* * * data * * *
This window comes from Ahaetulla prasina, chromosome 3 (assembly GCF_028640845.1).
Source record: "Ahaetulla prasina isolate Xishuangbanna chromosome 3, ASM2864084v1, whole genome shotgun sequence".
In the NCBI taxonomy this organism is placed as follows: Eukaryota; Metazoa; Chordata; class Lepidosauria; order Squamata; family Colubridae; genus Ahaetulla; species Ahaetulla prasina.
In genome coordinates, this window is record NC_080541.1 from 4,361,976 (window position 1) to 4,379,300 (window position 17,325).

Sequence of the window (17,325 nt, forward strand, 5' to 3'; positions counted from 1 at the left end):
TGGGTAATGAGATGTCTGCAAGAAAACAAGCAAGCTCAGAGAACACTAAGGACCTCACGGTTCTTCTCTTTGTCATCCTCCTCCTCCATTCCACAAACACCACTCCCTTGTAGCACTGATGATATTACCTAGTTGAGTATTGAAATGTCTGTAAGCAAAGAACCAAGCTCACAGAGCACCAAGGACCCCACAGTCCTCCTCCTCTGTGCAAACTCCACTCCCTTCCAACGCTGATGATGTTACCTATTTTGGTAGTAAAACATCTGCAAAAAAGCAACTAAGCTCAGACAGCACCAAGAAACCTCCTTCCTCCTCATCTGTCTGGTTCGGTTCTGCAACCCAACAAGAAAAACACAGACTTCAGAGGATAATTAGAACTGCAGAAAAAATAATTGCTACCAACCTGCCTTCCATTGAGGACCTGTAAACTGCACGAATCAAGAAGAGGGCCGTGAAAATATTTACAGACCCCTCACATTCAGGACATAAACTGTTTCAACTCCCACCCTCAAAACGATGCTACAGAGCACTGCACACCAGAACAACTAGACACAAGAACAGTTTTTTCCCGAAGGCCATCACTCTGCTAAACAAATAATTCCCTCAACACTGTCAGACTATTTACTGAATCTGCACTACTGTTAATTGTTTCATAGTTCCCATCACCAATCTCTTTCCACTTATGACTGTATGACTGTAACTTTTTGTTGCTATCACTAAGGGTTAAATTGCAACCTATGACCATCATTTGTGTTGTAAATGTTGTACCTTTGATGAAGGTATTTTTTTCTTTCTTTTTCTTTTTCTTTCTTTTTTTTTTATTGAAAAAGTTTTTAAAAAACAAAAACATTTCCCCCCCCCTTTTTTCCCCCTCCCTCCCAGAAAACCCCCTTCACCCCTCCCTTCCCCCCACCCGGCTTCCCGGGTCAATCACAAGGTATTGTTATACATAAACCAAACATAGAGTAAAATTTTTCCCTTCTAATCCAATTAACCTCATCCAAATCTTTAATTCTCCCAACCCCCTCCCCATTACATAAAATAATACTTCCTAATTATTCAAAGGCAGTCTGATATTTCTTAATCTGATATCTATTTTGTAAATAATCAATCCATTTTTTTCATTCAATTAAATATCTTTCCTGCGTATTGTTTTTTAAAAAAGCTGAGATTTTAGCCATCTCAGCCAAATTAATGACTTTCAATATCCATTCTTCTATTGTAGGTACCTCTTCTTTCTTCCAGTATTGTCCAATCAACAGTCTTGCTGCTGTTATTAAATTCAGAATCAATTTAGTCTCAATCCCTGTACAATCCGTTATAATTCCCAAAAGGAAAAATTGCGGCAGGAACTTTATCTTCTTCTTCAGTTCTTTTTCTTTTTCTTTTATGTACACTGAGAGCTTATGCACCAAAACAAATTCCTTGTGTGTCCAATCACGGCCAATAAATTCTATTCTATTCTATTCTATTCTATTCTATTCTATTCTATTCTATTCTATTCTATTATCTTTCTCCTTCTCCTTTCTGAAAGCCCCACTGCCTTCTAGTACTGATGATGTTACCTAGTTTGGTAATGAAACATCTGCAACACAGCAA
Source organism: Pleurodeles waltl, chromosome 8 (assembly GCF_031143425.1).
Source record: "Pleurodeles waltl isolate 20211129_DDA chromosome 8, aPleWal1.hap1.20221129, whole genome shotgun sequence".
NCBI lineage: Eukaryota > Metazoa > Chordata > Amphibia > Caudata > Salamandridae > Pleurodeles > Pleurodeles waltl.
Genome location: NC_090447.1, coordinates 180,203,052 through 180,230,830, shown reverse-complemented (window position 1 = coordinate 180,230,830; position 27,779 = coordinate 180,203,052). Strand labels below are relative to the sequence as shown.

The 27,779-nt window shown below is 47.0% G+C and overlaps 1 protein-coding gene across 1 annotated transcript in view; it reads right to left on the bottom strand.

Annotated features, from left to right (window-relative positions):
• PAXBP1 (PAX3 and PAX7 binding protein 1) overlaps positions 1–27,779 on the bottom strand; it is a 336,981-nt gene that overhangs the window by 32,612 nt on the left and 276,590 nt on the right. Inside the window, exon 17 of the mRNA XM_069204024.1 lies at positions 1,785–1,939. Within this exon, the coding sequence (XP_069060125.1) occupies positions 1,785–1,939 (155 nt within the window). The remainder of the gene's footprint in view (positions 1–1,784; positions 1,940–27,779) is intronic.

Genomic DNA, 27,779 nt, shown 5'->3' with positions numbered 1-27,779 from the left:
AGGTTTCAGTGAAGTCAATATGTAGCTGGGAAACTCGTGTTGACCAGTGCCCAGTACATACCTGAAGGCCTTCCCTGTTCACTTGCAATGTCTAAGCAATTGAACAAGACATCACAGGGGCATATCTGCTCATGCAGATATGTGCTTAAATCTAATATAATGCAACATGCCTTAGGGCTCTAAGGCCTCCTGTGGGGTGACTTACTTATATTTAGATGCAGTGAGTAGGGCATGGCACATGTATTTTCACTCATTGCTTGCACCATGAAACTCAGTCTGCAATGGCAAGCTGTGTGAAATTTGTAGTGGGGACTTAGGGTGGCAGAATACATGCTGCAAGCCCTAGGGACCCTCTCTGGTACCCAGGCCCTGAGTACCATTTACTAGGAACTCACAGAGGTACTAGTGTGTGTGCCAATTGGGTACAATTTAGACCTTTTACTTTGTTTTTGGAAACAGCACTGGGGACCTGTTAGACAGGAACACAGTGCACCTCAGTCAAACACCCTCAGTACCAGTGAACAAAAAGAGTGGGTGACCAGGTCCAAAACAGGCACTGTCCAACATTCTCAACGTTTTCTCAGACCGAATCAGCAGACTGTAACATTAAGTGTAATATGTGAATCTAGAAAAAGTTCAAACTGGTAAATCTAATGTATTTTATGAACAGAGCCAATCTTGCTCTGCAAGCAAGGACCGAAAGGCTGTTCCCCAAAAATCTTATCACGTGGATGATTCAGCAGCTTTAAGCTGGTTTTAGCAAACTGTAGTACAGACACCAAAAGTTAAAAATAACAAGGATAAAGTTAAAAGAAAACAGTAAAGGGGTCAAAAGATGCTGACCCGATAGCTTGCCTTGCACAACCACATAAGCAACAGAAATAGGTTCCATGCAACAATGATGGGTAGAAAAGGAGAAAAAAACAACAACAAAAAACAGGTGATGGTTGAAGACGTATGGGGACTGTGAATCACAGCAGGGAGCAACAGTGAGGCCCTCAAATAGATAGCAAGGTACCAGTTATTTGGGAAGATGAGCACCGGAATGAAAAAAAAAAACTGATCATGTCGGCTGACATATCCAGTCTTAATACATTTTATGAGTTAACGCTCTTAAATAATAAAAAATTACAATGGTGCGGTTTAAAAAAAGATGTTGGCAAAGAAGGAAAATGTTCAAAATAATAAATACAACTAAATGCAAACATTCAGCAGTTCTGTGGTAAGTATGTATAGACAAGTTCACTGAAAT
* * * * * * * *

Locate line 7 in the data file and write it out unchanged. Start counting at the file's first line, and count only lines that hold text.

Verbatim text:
Source organism: Pleurodeles waltl, chromosome 8 (assembly GCF_031143425.1).